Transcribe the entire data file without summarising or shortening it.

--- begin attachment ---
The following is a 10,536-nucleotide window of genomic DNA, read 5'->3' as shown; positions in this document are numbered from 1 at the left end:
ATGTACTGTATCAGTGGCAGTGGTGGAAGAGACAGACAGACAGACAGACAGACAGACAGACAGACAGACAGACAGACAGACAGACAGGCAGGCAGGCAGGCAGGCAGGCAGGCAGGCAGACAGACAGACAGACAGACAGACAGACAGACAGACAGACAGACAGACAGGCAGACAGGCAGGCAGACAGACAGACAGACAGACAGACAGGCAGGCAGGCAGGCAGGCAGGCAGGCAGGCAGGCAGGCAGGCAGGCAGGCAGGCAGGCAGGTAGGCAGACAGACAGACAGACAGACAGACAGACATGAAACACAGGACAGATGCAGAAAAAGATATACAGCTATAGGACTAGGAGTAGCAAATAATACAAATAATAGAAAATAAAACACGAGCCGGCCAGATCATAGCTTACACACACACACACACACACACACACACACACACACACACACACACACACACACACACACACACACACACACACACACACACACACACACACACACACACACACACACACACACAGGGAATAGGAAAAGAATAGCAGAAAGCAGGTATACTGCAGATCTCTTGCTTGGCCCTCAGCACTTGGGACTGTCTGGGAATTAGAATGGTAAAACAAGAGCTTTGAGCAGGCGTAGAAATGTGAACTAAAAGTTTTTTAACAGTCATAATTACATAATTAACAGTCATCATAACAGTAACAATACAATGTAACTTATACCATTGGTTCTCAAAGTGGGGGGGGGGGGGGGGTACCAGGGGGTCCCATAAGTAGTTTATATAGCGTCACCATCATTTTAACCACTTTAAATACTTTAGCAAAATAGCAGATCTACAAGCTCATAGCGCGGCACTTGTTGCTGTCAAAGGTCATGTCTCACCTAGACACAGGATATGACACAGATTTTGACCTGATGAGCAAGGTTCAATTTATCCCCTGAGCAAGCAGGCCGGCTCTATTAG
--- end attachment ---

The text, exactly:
The following is a 10,536-nucleotide window of genomic DNA, read 5'->3' as shown; positions in this document are numbered from 1 at the left end:
ATGTACTGTATCAGTGGCAGTGGTGGAAGAGACAGACAGACAGACAGACAGACAGACAGACAGACAGACAGACAGACAGACAGACAGGCAGGCAGGCAGGCAGGCAGGCAGGCAGGCAGACAGACAGACAGACAGACAGACAGACAGACAGACAGACAGACAGACAGGCAGACAGGCAGGCAGACAGACAGACAGACAGACAGACAGGCAGGCAGGCAGGCAGGCAGGCAGGCAGGCAGGCAGGCAGGCAGGCAGGCAGGCAGGCAGGTAGGCAGACAGACAGACAGACAGACAGACAGACATGAAACACAGGACAGATGCAGAAAAAGATATACAGCTATAGGACTAGGAGTAGCAAATAATACAAATAATAGAAAATAAAACACGAGCCGGCCAGATCATAGCTTACACACACACACACACACACACACACACACACACACACACACACACACACACACACACACACACACACACACACACACACACACACACACACACACACACACACACACACACACAGGGAATAGGAAAAGAATAGCAGAAAGCAGGTATACTGCAGATCTCTTGCTTGGCCCTCAGCACTTGGGACTGTCTGGGAATTAGAATGGTAAAACAAGAGCTTTGAGCAGGCGTAGAAATGTGAACTAAAAGTTTTTTAACAGTCATAATTACATAATTAACAGTCATCATAACAGTAACAATACAATGTAACTTATACCATTGGTTCTCAAAGTGGGGGGGGGGGGGGGGTACCAGGGGGTCCCATAAGTAGTTTATATAGCGTCACCATCATTTTAACCACTTTAAATACTTTAGCAAAATAGCAGATCTACAAGCTCATAGCGCGGCACTTGTTGCTGTCAAAGGTCATGTCTCACCTAGACACAGGATATGACACAGATTTTGACCTGATGAGCAAGGTTCAATTTATCCCCTGAGCAAGCAGGCCGGCTCTATTAG